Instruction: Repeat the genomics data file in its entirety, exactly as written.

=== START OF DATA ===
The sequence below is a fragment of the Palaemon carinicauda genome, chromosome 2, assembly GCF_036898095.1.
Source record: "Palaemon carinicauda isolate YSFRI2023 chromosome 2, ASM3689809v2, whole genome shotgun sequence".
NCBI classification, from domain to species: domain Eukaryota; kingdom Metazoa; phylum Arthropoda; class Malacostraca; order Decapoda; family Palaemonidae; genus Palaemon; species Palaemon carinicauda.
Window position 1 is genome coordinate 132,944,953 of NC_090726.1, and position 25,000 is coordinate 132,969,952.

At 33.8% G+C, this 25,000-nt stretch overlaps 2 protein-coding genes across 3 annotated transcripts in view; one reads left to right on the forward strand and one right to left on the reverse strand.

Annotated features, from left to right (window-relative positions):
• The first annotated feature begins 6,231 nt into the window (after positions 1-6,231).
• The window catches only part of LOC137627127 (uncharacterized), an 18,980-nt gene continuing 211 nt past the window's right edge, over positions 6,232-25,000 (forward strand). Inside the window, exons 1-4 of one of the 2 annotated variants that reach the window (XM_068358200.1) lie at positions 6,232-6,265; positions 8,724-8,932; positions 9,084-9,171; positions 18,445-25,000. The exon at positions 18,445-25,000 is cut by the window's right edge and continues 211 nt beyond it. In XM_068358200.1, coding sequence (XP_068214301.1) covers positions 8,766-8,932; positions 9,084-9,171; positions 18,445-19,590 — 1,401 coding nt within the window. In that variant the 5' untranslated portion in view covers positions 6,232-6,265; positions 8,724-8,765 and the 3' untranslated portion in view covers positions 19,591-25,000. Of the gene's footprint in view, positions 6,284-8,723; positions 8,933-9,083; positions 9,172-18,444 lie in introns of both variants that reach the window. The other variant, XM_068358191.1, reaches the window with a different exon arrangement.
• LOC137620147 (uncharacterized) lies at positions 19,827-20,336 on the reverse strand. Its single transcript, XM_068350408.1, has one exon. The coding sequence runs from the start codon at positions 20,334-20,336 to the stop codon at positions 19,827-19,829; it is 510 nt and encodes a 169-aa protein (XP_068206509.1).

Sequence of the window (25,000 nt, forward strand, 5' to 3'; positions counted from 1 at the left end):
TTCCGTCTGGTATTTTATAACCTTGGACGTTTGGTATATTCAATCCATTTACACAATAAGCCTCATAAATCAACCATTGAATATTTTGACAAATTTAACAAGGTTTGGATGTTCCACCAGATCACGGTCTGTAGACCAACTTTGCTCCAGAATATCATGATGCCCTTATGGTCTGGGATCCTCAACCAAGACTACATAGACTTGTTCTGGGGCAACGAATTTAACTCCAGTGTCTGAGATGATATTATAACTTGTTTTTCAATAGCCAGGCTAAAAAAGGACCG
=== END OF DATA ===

The sequence below is a fragment of the Palaemon carinicauda genome, chromosome 2, assembly GCF_036898095.1.
Source record: "Palaemon carinicauda isolate YSFRI2023 chromosome 2, ASM3689809v2, whole genome shotgun sequence".
NCBI classification, from domain to species: domain Eukaryota; kingdom Metazoa; phylum Arthropoda; class Malacostraca; order Decapoda; family Palaemonidae; genus Palaemon; species Palaemon carinicauda.
Window position 1 is genome coordinate 132,944,953 of NC_090726.1, and position 25,000 is coordinate 132,969,952.

At 33.8% G+C, this 25,000-nt stretch overlaps 2 protein-coding genes across 3 annotated transcripts in view; one reads left to right on the forward strand and one right to left on the reverse strand.

Annotated features, from left to right (window-relative positions):
• The first annotated feature begins 6,231 nt into the window (after positions 1-6,231).
• The window catches only part of LOC137627127 (uncharacterized), an 18,980-nt gene continuing 211 nt past the window's right edge, over positions 6,232-25,000 (forward strand). Inside the window, exons 1-4 of one of the 2 annotated variants that reach the window (XM_068358200.1) lie at positions 6,232-6,265; positions 8,724-8,932; positions 9,084-9,171; positions 18,445-25,000. The exon at positions 18,445-25,000 is cut by the window's right edge and continues 211 nt beyond it. In XM_068358200.1, coding sequence (XP_068214301.1) covers positions 8,766-8,932; positions 9,084-9,171; positions 18,445-19,590 — 1,401 coding nt within the window. In that variant the 5' untranslated portion in view covers positions 6,232-6,265; positions 8,724-8,765 and the 3' untranslated portion in view covers positions 19,591-25,000. Of the gene's footprint in view, positions 6,284-8,723; positions 8,933-9,083; positions 9,172-18,444 lie in introns of both variants that reach the window. The other variant, XM_068358191.1, reaches the window with a different exon arrangement.
• LOC137620147 (uncharacterized) lies at positions 19,827-20,336 on the reverse strand. Its single transcript, XM_068350408.1, has one exon. The coding sequence runs from the start codon at positions 20,334-20,336 to the stop codon at positions 19,827-19,829; it is 510 nt and encodes a 169-aa protein (XP_068206509.1).

Sequence of the window (25,000 nt, forward strand, 5' to 3'; positions counted from 1 at the left end):
TTCCGTCTGGTATTTTATAACCTTGGACGTTTGGTATATTCAATCCATTTACACAATAAGCCTCATAAATCAACCATTGAATATTTTGACAAATTTAACAAGGTTTGGATGTTCCACCAGATCACGGTCTGTAGACCAACTTTGCTCCAGAATATCATGATGCCCTTATGGTCTGGGATCCTCAACCAAGACTACATAGACTTGTTCTGGGGCAACGAATTTAACTCCAGTGTCTGAGATGATATTATAACTTGTTTTTCAATAGCCAGGCTAAAAAAGGACCG